SNOW // 01 DEC 2022
IT’S ALL IN YOUR HEAD
I’m 29 years old and sometimes I feel like I’m a little late to the game, especially when it comes to pursuing a professional ski career. When I look around me, my peers are either the same age and have been skiing professionally for a decade-plus, or they’re nearly 10 years my junior and essentially at the same stage in sponsorships and support. I find it easy to discount myself, and all the work I’ve put in, when I compare my current status to others. Then I have to remember the road I took to get here, and all the speed bumps I’ve navigated along the way.
Up to now, my life—skiing related and otherwise—has been more than just a lax joyride. I’ve had my share of accomplishments, of course, but I’ve also had major battles I’ve needed to overcome. As have most people in this world, I know I’m not alone. When I was 15, I suffered my most significant ski injury to date. I was in Whistler, British Columbia, for the summer, training up on the glacier when a weird load to my outside ski caught and catapulted me into the air. I ended up fracturing my hip joint and the ball of my femur and completely tearing the labrum in my right hip. I also hit my head. Hard enough to lose consciousness for a minute or so. After a brief hospital stay in Whistler I was sent home to rest and recover for the remainder of the summer. Mind you, this accident was almost 15 years ago, and traumatic brain injury (TBI) awareness was nowhere near what it is today.
A few months following this big crash, I was running around in my high school gym with my fellow ski teammates for dryland training—the labrum in my hip was still torn but I opted to wait for surgery until the following spring so that I wouldn’t miss a ski season. We were playing a game and a friend of mine thought it would be funny to pick me up and try to play with me on his back. He tripped while running backwards and landed right on top of me, pinning my already vulnerable head between him, the hardwood floor and the concrete wall. I tried to brush it off but when I was driving home I completely lost the vision in my right eye and the whole right side of my body went numb. I drove as carefully as I could and immediately broke down in tears when I confronted my mom about what happened. She rushed me to the emergency room, I had some tests done to confirm I was once again concussed and then just…sent home. No concussion therapy, no discussion about how these head injuries could (and absolutely would) affect my mood and no information about the new triggers I would eventually discover.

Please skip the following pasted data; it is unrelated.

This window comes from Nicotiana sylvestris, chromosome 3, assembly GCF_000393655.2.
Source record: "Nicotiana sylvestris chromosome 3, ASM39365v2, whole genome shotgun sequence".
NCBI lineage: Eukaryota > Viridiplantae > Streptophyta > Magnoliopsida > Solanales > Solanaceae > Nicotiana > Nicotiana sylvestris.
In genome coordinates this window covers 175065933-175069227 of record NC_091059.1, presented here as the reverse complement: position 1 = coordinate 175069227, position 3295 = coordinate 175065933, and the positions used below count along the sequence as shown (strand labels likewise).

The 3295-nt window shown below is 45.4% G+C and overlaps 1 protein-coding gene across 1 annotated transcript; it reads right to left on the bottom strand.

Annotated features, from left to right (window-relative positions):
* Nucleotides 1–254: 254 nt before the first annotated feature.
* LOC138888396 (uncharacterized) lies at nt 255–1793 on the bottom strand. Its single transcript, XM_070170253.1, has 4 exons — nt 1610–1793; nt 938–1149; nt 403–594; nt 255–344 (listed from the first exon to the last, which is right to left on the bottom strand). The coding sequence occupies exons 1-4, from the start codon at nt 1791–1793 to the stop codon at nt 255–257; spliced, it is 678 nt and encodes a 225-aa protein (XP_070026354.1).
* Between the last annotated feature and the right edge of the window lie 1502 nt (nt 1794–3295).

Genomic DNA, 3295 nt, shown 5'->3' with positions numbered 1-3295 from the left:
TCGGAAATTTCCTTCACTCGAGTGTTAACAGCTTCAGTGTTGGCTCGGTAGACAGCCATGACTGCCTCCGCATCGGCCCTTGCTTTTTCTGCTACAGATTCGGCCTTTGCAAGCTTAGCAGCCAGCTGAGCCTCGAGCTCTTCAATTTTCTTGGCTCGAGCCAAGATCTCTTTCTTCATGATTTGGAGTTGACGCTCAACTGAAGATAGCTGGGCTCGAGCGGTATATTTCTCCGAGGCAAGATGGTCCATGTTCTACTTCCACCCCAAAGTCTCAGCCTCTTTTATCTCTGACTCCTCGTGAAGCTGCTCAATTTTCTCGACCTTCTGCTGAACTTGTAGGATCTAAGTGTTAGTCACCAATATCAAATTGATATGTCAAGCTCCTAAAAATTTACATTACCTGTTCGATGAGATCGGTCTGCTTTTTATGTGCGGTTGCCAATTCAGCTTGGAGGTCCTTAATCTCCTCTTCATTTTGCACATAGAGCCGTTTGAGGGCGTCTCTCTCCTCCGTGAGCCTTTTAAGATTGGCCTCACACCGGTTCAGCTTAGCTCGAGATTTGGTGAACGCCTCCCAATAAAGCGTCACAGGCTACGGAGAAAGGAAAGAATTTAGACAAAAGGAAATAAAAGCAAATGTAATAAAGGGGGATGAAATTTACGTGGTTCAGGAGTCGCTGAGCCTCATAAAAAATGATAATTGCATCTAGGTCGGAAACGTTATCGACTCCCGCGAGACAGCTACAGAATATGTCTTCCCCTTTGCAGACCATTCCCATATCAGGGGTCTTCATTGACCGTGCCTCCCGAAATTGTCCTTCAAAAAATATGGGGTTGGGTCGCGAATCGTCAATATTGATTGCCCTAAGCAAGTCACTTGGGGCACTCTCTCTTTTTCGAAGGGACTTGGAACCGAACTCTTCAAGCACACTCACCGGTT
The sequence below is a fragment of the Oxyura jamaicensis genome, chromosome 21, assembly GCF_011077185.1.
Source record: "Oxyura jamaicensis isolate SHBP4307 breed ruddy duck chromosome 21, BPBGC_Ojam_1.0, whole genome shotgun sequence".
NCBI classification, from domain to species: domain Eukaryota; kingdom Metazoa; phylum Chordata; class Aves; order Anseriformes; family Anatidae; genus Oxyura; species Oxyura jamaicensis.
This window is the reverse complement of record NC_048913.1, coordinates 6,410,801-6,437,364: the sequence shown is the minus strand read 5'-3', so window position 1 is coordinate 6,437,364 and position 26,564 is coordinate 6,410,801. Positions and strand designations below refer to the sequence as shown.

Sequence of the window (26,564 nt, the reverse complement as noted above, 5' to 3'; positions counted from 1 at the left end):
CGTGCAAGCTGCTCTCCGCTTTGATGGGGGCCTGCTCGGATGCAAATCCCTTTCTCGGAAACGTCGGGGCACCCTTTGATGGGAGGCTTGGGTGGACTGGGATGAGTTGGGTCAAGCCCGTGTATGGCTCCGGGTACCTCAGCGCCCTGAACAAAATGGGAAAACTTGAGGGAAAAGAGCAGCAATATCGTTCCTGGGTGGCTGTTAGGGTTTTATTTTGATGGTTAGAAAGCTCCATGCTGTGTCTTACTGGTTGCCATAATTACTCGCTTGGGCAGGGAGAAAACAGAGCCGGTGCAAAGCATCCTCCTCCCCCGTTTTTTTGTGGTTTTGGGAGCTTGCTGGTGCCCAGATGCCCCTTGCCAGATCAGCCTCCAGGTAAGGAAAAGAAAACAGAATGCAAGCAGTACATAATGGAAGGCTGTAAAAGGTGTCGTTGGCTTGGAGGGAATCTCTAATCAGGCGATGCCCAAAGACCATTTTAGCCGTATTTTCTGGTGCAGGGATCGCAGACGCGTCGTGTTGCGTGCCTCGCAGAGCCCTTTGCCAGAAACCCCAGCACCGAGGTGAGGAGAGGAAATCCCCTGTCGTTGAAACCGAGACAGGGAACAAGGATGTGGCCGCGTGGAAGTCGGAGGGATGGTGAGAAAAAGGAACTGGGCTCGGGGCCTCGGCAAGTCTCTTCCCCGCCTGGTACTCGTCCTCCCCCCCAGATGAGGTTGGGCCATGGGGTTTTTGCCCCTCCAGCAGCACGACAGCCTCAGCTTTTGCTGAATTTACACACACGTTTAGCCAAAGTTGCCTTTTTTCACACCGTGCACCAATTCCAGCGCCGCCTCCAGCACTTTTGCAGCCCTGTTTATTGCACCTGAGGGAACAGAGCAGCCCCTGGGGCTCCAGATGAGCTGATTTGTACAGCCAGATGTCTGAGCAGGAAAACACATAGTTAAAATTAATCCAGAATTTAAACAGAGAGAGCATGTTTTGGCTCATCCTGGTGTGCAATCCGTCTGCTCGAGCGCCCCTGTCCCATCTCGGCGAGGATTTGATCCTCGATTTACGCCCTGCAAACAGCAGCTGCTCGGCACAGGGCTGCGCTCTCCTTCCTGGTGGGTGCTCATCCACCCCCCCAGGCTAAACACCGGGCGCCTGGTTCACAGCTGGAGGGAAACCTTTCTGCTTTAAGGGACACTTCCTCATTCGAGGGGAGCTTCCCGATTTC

I was irritable and negative all of the time. I would pick fights with my parents and explode over the smallest inconveniences. Not to mention my ski racing went to absolute shit, especially after the reconstructive hip surgery. I went from being the always-happy, bright-eyed kid to the compulsively pessimistic asshole teenager. I was quickly losing my grip and had no idea why. So I gave up ski racing after my senior year of high school, wrote off skiing in college because I thought that was where my anxiety and depression issues were stemming from and enrolled at a university where skiing was nowhere to be found. I was a fish out of water, desperate to find something new to hold onto. Unfortunately for me, the new vice that I found was alcohol and with multiple head injuries in the bank, I was creating a recipe for total disaster.